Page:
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Thursday, 16 September 1971
Page: 1418

Dr PATTERSON (Dawson) - I understand that the Minister for Labour and National Service (Mr Lynch) will be unavoidably absent from the chamber during this debate because of a Cabinet meeting. I would say before he leaves that I intend to move an amendment to the motion proposed by the Minister for the Army (Mr Peacock). I hand him a copy of that amendment. Briefly the amendment will be to widen the scope of this statement to include all people who are unemployed as a result of the variables he has mentioned in country areas. We think the scheme should include not just farmers, the families of farmers and the work force on those particular farms or those people affected by technology, but also people who work in country towns and are out of work because of the problems in the rural areas. I do not think that the Government has the right to discriminate between people in country areas. That will be the substance of my amendment. I will elaborate on that later.

The principal objective of the Minister's statement is to acquaint the Parliament with the Government's intentions in the field of rural rehabilitation. On behalf of the Opposition 1 would like to protest about the way in which an increasing number of these types of decisions are being taken. Obviously there will not be any legislation in this Parliament on which formal amendments can be moved and formal votes taken in respect of the various clauses which would be embodied in legislation authorising the expenditure of Federal money in the field of reconstruction and rehabilitation. It seems to me that the Government is simply going to foot the bill for a worthy principle for the country, but there will be no legislation. That is the wrong way to govern a country. Legislation should be introduced in the Federal Parliament, with or without mirror legislation in the States.

I draw the Government's attention to the relevant Acts passed in 1935 or thereabouts relating to the various moratoria, reconstruction and rehabilitation schemes of the Federal Government. They were debated in this Parliament and then suitable amendments were moved to a number of them, and the same procedure happened in the States. Apparently the only way we can debate anything in this House today is, as I am doing now, by getting up and moving an amendment and speaking generally on the subject. But we have no right and no way to debate the subject properly as would be the case with legislation. In my opinion the proposed scheme represents another unco-ordinated decision of the Government. In relation to the policy of rehabilitaton for rural areas, which is the end result, it is a good principle. But, as we all know, such policies must be complementary and not ad hoc.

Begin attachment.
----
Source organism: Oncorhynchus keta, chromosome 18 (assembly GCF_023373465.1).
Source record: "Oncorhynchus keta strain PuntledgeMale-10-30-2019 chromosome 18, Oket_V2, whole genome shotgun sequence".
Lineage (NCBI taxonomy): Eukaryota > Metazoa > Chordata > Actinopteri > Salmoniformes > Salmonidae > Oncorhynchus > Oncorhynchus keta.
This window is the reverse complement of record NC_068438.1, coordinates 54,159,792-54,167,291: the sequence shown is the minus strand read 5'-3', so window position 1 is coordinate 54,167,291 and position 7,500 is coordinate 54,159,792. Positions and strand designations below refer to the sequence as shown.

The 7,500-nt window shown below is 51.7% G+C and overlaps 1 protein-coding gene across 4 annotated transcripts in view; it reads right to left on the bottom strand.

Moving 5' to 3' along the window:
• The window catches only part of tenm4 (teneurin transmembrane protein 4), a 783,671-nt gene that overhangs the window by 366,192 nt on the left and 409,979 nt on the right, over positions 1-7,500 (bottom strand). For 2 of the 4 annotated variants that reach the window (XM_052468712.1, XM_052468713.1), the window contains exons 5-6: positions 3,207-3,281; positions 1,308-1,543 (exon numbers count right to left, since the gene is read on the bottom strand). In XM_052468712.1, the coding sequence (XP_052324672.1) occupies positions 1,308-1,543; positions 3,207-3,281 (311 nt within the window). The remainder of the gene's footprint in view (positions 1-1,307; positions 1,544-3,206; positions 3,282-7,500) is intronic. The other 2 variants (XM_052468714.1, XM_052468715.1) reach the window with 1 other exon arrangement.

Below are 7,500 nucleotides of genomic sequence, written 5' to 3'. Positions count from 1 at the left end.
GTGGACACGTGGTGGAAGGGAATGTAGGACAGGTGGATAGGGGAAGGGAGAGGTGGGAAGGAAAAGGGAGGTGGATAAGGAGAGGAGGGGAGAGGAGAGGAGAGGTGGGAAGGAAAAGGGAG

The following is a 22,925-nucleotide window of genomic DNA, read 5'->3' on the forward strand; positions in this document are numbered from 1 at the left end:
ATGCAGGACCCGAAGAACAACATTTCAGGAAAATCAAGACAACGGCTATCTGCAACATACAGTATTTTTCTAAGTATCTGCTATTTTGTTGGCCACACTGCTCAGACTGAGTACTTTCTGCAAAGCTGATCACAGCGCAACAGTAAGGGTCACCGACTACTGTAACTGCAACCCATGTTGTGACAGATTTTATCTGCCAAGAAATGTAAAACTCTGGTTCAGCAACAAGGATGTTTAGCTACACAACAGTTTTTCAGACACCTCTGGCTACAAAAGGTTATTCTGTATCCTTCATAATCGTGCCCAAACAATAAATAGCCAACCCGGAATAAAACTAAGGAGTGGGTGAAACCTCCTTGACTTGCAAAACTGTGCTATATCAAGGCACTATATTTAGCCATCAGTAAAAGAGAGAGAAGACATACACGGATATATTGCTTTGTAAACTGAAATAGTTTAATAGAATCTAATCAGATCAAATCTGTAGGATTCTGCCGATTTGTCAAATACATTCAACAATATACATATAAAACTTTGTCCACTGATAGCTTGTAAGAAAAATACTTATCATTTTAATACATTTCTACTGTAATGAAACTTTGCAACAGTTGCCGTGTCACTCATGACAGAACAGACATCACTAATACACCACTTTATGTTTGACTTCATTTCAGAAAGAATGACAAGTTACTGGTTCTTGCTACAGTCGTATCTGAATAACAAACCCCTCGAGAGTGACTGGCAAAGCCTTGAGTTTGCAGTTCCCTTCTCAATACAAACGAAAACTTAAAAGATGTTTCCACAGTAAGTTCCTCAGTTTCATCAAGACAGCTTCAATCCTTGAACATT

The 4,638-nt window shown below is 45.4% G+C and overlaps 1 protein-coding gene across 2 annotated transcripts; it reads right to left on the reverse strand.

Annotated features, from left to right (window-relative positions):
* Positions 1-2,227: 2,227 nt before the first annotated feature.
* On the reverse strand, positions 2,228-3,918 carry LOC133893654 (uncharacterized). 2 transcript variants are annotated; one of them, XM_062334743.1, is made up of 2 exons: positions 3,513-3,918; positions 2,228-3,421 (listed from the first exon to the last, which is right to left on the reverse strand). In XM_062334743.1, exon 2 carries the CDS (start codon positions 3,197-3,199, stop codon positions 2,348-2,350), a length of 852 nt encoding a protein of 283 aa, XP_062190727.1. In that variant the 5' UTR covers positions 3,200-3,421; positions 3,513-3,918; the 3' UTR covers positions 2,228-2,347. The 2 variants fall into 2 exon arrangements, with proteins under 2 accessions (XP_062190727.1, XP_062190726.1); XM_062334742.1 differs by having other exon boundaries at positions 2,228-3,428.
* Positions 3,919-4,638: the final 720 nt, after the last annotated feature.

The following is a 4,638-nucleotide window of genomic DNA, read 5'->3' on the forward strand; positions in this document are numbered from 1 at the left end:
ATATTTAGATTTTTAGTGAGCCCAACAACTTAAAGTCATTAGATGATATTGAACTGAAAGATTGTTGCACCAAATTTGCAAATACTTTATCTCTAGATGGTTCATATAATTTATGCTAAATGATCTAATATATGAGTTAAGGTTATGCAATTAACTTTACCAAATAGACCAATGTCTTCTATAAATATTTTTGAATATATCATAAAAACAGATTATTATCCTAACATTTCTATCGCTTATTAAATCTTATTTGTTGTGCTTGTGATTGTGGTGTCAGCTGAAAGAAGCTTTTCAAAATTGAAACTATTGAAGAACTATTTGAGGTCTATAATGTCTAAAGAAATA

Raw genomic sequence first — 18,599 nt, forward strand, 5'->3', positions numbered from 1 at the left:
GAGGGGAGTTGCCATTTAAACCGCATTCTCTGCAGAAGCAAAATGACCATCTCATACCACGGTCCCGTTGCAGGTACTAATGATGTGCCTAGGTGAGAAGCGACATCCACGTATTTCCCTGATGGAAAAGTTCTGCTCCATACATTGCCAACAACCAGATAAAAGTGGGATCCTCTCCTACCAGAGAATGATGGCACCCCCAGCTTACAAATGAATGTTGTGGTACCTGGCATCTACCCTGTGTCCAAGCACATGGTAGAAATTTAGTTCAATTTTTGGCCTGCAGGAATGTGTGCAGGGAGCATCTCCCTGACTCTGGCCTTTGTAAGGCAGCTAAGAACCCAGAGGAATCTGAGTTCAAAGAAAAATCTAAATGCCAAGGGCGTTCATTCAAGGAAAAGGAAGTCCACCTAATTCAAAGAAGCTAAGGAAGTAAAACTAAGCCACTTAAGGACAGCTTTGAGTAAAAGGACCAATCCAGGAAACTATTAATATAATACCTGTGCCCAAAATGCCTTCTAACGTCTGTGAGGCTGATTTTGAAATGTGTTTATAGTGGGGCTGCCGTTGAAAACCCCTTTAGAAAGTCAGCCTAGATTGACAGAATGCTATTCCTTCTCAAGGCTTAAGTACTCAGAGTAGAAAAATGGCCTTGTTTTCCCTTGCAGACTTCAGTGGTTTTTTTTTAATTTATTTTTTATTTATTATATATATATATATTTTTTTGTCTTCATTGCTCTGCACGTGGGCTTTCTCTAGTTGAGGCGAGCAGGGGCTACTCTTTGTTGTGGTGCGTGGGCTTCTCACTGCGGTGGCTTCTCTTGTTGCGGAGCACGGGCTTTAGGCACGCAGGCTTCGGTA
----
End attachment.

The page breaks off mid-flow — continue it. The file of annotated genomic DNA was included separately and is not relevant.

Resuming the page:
Where is the Government's policy on unemployment in the country areas in general? Where is the Government's policy on decentralisation in country areas? Where are its policies on debt alleviation and stabilisation of incomes in country areas? We have heard a little about the socalled 36c average guaranteed price scheme for wool in the Parliament, but we still have seen no legislation on it. Where is the Government's policy with respect to the drift to the cities and the increased demand for urban housing it will create? All of these things are complementary. What we are seeing in this Parliament are hastily prepared, ill conceived, ad hoc decisions which are just not related. 1 think everybody would agree that we need a comprehensive plan and not just a set of decisions taken by Cabinet and relayed to the Parliament in this fashion. If we cannot get a comprehensive plan embracing all these things we are going to have chaos in the rural areas.

One thing that has become obvious is the Government's policy on unemployment. If ever we needed stark truth it is now. The Government has decided to accept a high level of unemployment in this nation. The Government has taken it for granted that there will be a wholesale closing down of properties, farm businesses and rural businesses and a reduction in the rural work force. Its orthodox antiinflationary policy is to slacken the demand and deliberately create unemployment. This is a very dangerous policy for any government to pursue. Any government that takes for granted that there will be a high level of unemployment does so at its own risk. Things are quite different today from what they were before the war. Before the war, accepted levels of unemployment were about 8 per cent, 9 per cent or 10 per cent. That was thought to be a common part of the national economy. But in post-war years every worker in this nation has been conditioned to a system of near full employment. The political fortunes of a government are very closely correlated with the level of unemployment.

This is a most explosive factor. A figure of 3 per cent national unemployment is sufficient to blast the Government out of office. The way that this Government is behaving with its anti-inflationary policies, and the fact that we are fast approaching high levels of unemployment, will blast the Government out of office even before the next election. There are many people in the country who have mortgaged their future. They have bought houses. They have bought motor cars. They have bought television sets, on hire purchase and by other means. They, believed that the Government would look after their security. I notice that in the Minister's statement no provision at all is made for loss of equity for people who will be forced to move out of the country areas. Everyone knows full well that the value of housing in those areas has decreased.

Many people have invested their life savings in country areas and they should at least be given the right to recoup some of those losses. The main intention of the scheme is to assist farmers, their families, their work force and those workers who have been displaced because of technological change. But what about all the other people in the country towns? What about the shearers, the dam sinkers, the unskilled machinery workers, the shop assistants, the people who work on councils - the amount of rates collected will decrease and these people also will be out of work - the stock firm employees and the truck drivers? They are just as important to the country areas in terms of population as the farmers and the workers on the farms ure. This is a glaring deficiency in the statement. Those people are fully entitled to receive retraining benefits, just as are their friends who happen to own or work on the properties affected. I do not think anybody could justly deny that.